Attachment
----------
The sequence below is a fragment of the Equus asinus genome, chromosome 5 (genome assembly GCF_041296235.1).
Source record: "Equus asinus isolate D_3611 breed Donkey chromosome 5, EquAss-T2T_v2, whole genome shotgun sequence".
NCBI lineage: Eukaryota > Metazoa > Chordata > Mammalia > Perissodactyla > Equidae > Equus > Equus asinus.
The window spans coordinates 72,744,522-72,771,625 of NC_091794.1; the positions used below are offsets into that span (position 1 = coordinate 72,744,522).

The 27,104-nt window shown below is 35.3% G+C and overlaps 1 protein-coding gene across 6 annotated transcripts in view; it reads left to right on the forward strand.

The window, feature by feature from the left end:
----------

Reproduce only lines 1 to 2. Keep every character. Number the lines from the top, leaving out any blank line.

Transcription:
The sequence below is a fragment of the Equus asinus genome, chromosome 5 (genome assembly GCF_041296235.1).
Source record: "Equus asinus isolate D_3611 breed Donkey chromosome 5, EquAss-T2T_v2, whole genome shotgun sequence".